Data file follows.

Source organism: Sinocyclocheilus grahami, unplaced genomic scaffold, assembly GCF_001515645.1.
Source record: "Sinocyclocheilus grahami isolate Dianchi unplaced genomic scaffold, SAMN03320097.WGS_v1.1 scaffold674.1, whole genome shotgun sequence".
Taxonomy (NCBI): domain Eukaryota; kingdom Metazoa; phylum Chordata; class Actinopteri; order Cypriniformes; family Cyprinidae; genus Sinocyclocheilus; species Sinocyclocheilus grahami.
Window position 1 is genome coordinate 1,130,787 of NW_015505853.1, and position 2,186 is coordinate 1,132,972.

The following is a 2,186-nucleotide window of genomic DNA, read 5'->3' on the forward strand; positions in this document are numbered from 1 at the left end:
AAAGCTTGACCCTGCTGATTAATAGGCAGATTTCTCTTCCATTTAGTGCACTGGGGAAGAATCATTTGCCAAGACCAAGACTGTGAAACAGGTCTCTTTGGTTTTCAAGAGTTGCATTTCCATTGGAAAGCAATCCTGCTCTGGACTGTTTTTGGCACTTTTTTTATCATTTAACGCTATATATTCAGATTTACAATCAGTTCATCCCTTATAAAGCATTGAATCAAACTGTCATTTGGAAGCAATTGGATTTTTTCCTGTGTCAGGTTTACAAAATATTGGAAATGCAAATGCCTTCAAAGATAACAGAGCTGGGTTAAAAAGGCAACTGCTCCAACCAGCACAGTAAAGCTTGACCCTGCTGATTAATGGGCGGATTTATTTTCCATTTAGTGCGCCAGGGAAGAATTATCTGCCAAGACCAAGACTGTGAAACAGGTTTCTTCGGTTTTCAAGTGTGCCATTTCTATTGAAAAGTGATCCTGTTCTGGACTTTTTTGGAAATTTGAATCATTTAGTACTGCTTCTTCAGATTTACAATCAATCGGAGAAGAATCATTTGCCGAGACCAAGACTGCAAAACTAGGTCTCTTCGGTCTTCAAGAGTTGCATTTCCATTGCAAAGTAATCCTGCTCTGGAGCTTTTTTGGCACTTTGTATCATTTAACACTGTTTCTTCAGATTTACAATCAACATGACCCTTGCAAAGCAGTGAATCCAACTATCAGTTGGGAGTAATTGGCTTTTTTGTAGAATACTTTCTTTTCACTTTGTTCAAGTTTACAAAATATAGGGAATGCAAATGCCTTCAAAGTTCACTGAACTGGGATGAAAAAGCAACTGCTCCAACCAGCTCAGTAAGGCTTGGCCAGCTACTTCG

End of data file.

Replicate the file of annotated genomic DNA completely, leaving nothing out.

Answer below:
Source organism: Sinocyclocheilus grahami, unplaced genomic scaffold, assembly GCF_001515645.1.
Source record: "Sinocyclocheilus grahami isolate Dianchi unplaced genomic scaffold, SAMN03320097.WGS_v1.1 scaffold674.1, whole genome shotgun sequence".
Taxonomy (NCBI): domain Eukaryota; kingdom Metazoa; phylum Chordata; class Actinopteri; order Cypriniformes; family Cyprinidae; genus Sinocyclocheilus; species Sinocyclocheilus grahami.
Window position 1 is genome coordinate 1,130,787 of NW_015505853.1, and position 2,186 is coordinate 1,132,972.

The following is a 2,186-nucleotide window of genomic DNA, read 5'->3' on the forward strand; positions in this document are numbered from 1 at the left end:
AAAGCTTGACCCTGCTGATTAATAGGCAGATTTCTCTTCCATTTAGTGCACTGGGGAAGAATCATTTGCCAAGACCAAGACTGTGAAACAGGTCTCTTTGGTTTTCAAGAGTTGCATTTCCATTGGAAAGCAATCCTGCTCTGGACTGTTTTTGGCACTTTTTTTATCATTTAACGCTATATATTCAGATTTACAATCAGTTCATCCCTTATAAAGCATTGAATCAAACTGTCATTTGGAAGCAATTGGATTTTTTCCTGTGTCAGGTTTACAAAATATTGGAAATGCAAATGCCTTCAAAGATAACAGAGCTGGGTTAAAAAGGCAACTGCTCCAACCAGCACAGTAAAGCTTGACCCTGCTGATTAATGGGCGGATTTATTTTCCATTTAGTGCGCCAGGGAAGAATTATCTGCCAAGACCAAGACTGTGAAACAGGTTTCTTCGGTTTTCAAGTGTGCCATTTCTATTGAAAAGTGATCCTGTTCTGGACTTTTTTGGAAATTTGAATCATTTAGTACTGCTTCTTCAGATTTACAATCAATCGGAGAAGAATCATTTGCCGAGACCAAGACTGCAAAACTAGGTCTCTTCGGTCTTCAAGAGTTGCATTTCCATTGCAAAGTAATCCTGCTCTGGAGCTTTTTTGGCACTTTGTATCATTTAACACTGTTTCTTCAGATTTACAATCAACATGACCCTTGCAAAGCAGTGAATCCAACTATCAGTTGGGAGTAATTGGCTTTTTTGTAGAATACTTTCTTTTCACTTTGTTCAAGTTTACAAAATATAGGGAATGCAAATGCCTTCAAAGTTCACTGAACTGGGATGAAAAAGCAACTGCTCCAACCAGCTCAGTAAGGCTTGGCCAGCTACTTCG